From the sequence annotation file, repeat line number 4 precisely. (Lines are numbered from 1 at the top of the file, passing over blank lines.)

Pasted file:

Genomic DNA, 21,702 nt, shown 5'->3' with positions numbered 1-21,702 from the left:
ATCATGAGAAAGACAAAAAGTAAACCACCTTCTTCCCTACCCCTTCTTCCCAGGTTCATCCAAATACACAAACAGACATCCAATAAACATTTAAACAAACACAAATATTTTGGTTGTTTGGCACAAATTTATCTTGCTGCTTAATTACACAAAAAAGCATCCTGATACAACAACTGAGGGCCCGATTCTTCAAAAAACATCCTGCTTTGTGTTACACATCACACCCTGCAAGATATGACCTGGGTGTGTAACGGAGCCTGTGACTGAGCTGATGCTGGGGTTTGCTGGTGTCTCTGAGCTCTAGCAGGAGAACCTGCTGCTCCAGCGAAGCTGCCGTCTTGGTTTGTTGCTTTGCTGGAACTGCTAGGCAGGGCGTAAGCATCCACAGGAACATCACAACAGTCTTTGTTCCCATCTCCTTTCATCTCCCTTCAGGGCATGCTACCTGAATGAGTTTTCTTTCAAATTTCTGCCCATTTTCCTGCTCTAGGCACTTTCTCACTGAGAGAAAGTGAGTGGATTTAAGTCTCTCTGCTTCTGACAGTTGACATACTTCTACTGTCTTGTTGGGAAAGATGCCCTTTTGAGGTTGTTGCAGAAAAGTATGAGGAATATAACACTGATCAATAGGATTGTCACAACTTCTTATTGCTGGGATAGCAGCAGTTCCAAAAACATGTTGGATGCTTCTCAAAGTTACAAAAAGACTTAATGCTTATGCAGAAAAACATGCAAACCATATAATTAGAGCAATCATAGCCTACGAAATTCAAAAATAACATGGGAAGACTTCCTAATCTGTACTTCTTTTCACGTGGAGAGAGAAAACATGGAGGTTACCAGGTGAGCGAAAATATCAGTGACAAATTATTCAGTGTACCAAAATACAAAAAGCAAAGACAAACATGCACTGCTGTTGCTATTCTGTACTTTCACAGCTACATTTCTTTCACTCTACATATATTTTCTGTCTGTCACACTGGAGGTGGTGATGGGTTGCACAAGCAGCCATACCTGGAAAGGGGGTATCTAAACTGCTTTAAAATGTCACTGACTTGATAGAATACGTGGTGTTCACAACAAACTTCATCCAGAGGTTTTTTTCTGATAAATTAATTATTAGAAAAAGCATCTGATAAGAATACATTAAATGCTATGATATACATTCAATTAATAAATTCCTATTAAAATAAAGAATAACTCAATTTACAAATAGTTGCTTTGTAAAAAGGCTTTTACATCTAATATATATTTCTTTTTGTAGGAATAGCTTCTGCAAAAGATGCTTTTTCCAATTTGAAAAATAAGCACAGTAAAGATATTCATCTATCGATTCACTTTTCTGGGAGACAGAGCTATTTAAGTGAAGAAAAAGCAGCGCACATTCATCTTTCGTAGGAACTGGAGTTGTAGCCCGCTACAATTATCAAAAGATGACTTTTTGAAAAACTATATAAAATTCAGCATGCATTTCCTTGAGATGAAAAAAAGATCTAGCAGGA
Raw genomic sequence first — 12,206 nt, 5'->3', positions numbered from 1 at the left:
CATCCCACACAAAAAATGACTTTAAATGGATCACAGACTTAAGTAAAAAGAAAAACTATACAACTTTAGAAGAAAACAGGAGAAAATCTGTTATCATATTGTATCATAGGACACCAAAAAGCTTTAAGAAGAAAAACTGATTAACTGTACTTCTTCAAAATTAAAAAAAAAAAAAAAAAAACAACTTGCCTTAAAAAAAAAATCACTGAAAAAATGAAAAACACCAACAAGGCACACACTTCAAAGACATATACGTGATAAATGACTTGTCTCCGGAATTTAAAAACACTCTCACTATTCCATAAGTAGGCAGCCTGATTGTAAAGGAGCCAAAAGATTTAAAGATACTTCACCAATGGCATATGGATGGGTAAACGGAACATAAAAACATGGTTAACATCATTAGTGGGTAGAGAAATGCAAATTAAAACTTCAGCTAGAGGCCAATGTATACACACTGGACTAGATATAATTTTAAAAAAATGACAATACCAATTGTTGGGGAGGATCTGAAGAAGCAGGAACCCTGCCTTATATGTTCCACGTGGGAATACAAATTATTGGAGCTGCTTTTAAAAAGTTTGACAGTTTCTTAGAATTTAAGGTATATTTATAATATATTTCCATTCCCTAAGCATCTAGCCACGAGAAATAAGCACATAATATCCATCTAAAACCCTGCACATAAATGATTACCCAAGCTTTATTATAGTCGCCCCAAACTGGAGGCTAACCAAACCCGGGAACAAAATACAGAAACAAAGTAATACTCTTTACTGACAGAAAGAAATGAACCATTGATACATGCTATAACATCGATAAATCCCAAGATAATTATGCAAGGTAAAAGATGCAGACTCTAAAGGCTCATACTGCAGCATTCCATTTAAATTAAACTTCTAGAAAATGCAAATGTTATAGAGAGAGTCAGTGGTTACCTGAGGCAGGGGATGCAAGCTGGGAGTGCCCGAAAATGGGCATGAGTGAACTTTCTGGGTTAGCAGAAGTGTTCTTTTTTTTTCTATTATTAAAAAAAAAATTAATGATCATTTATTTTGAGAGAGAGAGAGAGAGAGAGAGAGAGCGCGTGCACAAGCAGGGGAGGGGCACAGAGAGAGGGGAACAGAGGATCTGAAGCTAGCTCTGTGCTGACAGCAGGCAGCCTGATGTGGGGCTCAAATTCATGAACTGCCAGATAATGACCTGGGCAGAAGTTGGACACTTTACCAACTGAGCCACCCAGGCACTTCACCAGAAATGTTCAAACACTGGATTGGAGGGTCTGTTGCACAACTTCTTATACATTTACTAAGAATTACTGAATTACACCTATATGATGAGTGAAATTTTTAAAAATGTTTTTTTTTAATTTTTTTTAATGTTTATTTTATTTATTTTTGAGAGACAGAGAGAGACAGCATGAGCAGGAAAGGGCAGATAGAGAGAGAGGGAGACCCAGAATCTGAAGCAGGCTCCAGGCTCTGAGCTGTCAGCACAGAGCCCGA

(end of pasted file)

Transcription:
CATCCCACACAAAAAATGACTTTAAATGGATCACAGACTTAAGTAAAAAGAAAAACTATACAACTTTAGAAGAAAACAGGAGAAAATCTGTTATCATATTGTATCATAGGACACCAAAAAGCTTTAAGAAGAAAAACTGATTAACTGTACTTCTTCAAAATTAAAAAAAAAAAAAAAAAAACAACTTGCCTTAAAAAAAAAATCACTGAAAAAATGAAAAACACCAACAAGGCACACACTTCAAAGACATATACGTGATAAATGACTTGTCTCCGGAATTTAAAAACACTCTCACTATTCCATAAGTAGGCAGCCTGATTGTAAAGGAGCCAAAAGATTTAAAGATACTTCACCAATGGCATATGGATGGGTAAACGGAACATAAAAACATGGTTAACATCATTAGTGGGTAGAGAAATGCAAATTAAAACTTCAGCTAGAGGCCAATGTATACACACTGGACTAGATATAATTTTAAAAAAATGACAATACCAATTGTTGGGGAGGATCTGAAGAAGCAGGAACCCTGCCTTATATGTTCCACGTGGGAATACAAATTATTGGAGCTGCTTTTAAAAAGTTTGACAGTTTCTTAGAATTTAAGGTATATTTATAATATATTTCCATTCCCTAAGCATCTAGCCACGAGAAATAAGCACATAATATCCATCTAAAACCCTGCACATAAATGATTACCCAAGCTTTATTATAGTCGCCCCAAACTGGAGGCTAACCAAACCCGGGAACAAAATACAGAAACAAAGTAATACTCTTTACTGACAGAAAGAAATGAACCATTGATACATGCTATAACATCGATAAATCCCAAGATAATTATGCAAGGTAAAAGATGCAGACTCTAAAGGCTCATACTGCAGCATTCCATTTAAATTAAACTTCTAGAAAATGCAAATGTTATAGAGAGAGTCAGTGGTTACCTGAGGCAGGGGATGCAAGCTGGGAGTGCCCGAAAATGGGCATGAGTGAACTTTCTGGGTTAGCAGAAGTGTTCTTTTTTTTTCTATTATTAAAAAAAAAATTAATGATCATTTATTTTGAGAGAGAGAGAGAGAGAGAGAGAGAGCGCGTGCACAAGCAGGGGAGGGGCACAGAGAGAGGGGAACAGAGGATCTGAAGCTAGCTCTGTGCTGACAGCAGGCAGCCTGATGTGGGGCTCAAATTCATGAACTGCCAGATAATGACCTGGGCAGAAGTTGGACACTTTACCAACTGAGCCACCCAGGCACTTCACCAGAAATGTTCAAACACTGGATTGGAGGGTCTGTTGCACAACTTCTTATACATTTACTAAGAATTACTGAATTACACCTATATGATGAGTGAAATTTTTAAAAATGTTTTTTTTTAATTTTTTTTAATGTTTATTTTATTTATTTTTGAGAGACAGAGAGAGACAGCATGAGCAGGAAAGGGCAGATAGAGAGAGAGGGAGACCCAGAATCTGAAGCAGGCTCCAGGCTCTGAGCTGTCAGCACAGAGCCCGA